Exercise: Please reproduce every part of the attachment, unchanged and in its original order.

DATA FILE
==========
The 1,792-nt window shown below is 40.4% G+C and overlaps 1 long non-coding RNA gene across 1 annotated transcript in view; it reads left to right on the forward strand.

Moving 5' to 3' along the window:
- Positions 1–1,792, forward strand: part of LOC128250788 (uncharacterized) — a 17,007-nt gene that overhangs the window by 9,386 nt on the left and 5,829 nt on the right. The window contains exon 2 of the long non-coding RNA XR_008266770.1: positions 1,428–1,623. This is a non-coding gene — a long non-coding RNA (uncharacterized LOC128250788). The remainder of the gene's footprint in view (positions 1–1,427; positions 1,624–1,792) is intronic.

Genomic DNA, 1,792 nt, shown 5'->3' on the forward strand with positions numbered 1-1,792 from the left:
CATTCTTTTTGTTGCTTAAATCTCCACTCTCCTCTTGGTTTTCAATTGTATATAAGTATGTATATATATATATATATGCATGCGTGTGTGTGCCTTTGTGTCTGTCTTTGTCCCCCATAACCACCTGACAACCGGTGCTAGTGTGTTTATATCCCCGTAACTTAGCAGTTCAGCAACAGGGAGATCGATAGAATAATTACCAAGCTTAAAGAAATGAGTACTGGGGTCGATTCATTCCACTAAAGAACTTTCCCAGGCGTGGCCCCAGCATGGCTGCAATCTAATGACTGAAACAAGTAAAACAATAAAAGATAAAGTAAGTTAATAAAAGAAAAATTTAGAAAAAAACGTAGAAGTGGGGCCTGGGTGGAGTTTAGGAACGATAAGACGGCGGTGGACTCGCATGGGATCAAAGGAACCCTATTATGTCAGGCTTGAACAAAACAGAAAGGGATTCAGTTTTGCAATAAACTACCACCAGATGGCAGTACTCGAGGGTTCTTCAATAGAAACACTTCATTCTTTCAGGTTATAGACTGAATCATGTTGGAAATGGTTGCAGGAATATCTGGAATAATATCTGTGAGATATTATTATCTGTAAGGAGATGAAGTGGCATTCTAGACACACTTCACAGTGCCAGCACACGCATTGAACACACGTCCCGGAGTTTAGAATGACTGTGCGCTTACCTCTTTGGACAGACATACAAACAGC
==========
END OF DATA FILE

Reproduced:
The 1,792-nt window shown below is 40.4% G+C and overlaps 1 long non-coding RNA gene across 1 annotated transcript in view; it reads left to right on the forward strand.

Moving 5' to 3' along the window:
- Positions 1–1,792, forward strand: part of LOC128250788 (uncharacterized) — a 17,007-nt gene that overhangs the window by 9,386 nt on the left and 5,829 nt on the right. The window contains exon 2 of the long non-coding RNA XR_008266770.1: positions 1,428–1,623. This is a non-coding gene — a long non-coding RNA (uncharacterized LOC128250788). The remainder of the gene's footprint in view (positions 1–1,427; positions 1,624–1,792) is intronic.

Genomic DNA, 1,792 nt, shown 5'->3' on the forward strand with positions numbered 1-1,792 from the left:
CATTCTTTTTGTTGCTTAAATCTCCACTCTCCTCTTGGTTTTCAATTGTATATAAGTATGTATATATATATATATATGCATGCGTGTGTGTGCCTTTGTGTCTGTCTTTGTCCCCCATAACCACCTGACAACCGGTGCTAGTGTGTTTATATCCCCGTAACTTAGCAGTTCAGCAACAGGGAGATCGATAGAATAATTACCAAGCTTAAAGAAATGAGTACTGGGGTCGATTCATTCCACTAAAGAACTTTCCCAGGCGTGGCCCCAGCATGGCTGCAATCTAATGACTGAAACAAGTAAAACAATAAAAGATAAAGTAAGTTAATAAAAGAAAAATTTAGAAAAAAACGTAGAAGTGGGGCCTGGGTGGAGTTTAGGAACGATAAGACGGCGGTGGACTCGCATGGGATCAAAGGAACCCTATTATGTCAGGCTTGAACAAAACAGAAAGGGATTCAGTTTTGCAATAAACTACCACCAGATGGCAGTACTCGAGGGTTCTTCAATAGAAACACTTCATTCTTTCAGGTTATAGACTGAATCATGTTGGAAATGGTTGCAGGAATATCTGGAATAATATCTGTGAGATATTATTATCTGTAAGGAGATGAAGTGGCATTCTAGACACACTTCACAGTGCCAGCACACGCATTGAACACACGTCCCGGAGTTTAGAATGACTGTGCGCTTACCTCTTTGGACAGACATACAAACAGC